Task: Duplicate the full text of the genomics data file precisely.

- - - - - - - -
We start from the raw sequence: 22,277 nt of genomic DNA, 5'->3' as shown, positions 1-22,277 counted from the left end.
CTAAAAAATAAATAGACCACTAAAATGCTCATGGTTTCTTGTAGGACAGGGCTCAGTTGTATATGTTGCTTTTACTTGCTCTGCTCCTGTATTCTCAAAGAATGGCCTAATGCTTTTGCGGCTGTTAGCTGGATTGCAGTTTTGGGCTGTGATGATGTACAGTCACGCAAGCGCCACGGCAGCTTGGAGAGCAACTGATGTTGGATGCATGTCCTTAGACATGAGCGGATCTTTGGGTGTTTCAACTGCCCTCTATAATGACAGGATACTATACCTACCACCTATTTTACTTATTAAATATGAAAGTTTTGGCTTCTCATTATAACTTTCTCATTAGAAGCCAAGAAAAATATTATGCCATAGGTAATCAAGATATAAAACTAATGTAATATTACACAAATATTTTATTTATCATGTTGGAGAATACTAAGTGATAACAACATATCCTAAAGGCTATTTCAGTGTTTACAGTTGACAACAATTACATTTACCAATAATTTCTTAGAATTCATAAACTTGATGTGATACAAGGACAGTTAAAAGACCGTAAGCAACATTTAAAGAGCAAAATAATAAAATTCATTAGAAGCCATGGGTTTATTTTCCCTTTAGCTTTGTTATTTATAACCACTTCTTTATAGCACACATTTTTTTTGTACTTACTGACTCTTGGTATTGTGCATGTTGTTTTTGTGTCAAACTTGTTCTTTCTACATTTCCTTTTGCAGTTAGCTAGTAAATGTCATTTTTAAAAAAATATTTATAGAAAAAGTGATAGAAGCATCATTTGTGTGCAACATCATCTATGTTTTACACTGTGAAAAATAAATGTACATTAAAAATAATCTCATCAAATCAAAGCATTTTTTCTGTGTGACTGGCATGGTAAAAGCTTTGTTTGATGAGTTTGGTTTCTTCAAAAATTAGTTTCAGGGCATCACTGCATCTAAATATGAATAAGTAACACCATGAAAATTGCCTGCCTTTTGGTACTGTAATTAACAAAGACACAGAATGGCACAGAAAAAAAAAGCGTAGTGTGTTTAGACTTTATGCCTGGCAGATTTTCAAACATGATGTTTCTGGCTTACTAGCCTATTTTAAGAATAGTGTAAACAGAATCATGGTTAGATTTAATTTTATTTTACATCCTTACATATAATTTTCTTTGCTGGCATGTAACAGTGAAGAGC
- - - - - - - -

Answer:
We start from the raw sequence: 22,277 nt of genomic DNA, 5'->3' as shown, positions 1-22,277 counted from the left end.
CTAAAAAATAAATAGACCACTAAAATGCTCATGGTTTCTTGTAGGACAGGGCTCAGTTGTATATGTTGCTTTTACTTGCTCTGCTCCTGTATTCTCAAAGAATGGCCTAATGCTTTTGCGGCTGTTAGCTGGATTGCAGTTTTGGGCTGTGATGATGTACAGTCACGCAAGCGCCACGGCAGCTTGGAGAGCAACTGATGTTGGATGCATGTCCTTAGACATGAGCGGATCTTTGGGTGTTTCAACTGCCCTCTATAATGACAGGATACTATACCTACCACCTATTTTACTTATTAAATATGAAAGTTTTGGCTTCTCATTATAACTTTCTCATTAGAAGCCAAGAAAAATATTATGCCATAGGTAATCAAGATATAAAACTAATGTAATATTACACAAATATTTTATTTATCATGTTGGAGAATACTAAGTGATAACAACATATCCTAAAGGCTATTTCAGTGTTTACAGTTGACAACAATTACATTTACCAATAATTTCTTAGAATTCATAAACTTGATGTGATACAAGGACAGTTAAAAGACCGTAAGCAACATTTAAAGAGCAAAATAATAAAATTCATTAGAAGCCATGGGTTTATTTTCCCTTTAGCTTTGTTATTTATAACCACTTCTTTATAGCACACATTTTTTTTGTACTTACTGACTCTTGGTATTGTGCATGTTGTTTTTGTGTCAAACTTGTTCTTTCTACATTTCCTTTTGCAGTTAGCTAGTAAATGTCATTTTTAAAAAAATATTTATAGAAAAAGTGATAGAAGCATCATTTGTGTGCAACATCATCTATGTTTTACACTGTGAAAAATAAATGTACATTAAAAATAATCTCATCAAATCAAAGCATTTTTTCTGTGTGACTGGCATGGTAAAAGCTTTGTTTGATGAGTTTGGTTTCTTCAAAAATTAGTTTCAGGGCATCACTGCATCTAAATATGAATAAGTAACACCATGAAAATTGCCTGCCTTTTGGTACTGTAATTAACAAAGACACAGAATGGCACAGAAAAAAAAAGCGTAGTGTGTTTAGACTTTATGCCTGGCAGATTTTCAAACATGATGTTTCTGGCTTACTAGCCTATTTTAAGAATAGTGTAAACAGAATCATGGTTAGATTTAATTTTATTTTACATCCTTACATATAATTTTCTTTGCTGGCATGTAACAGTGAAGAGC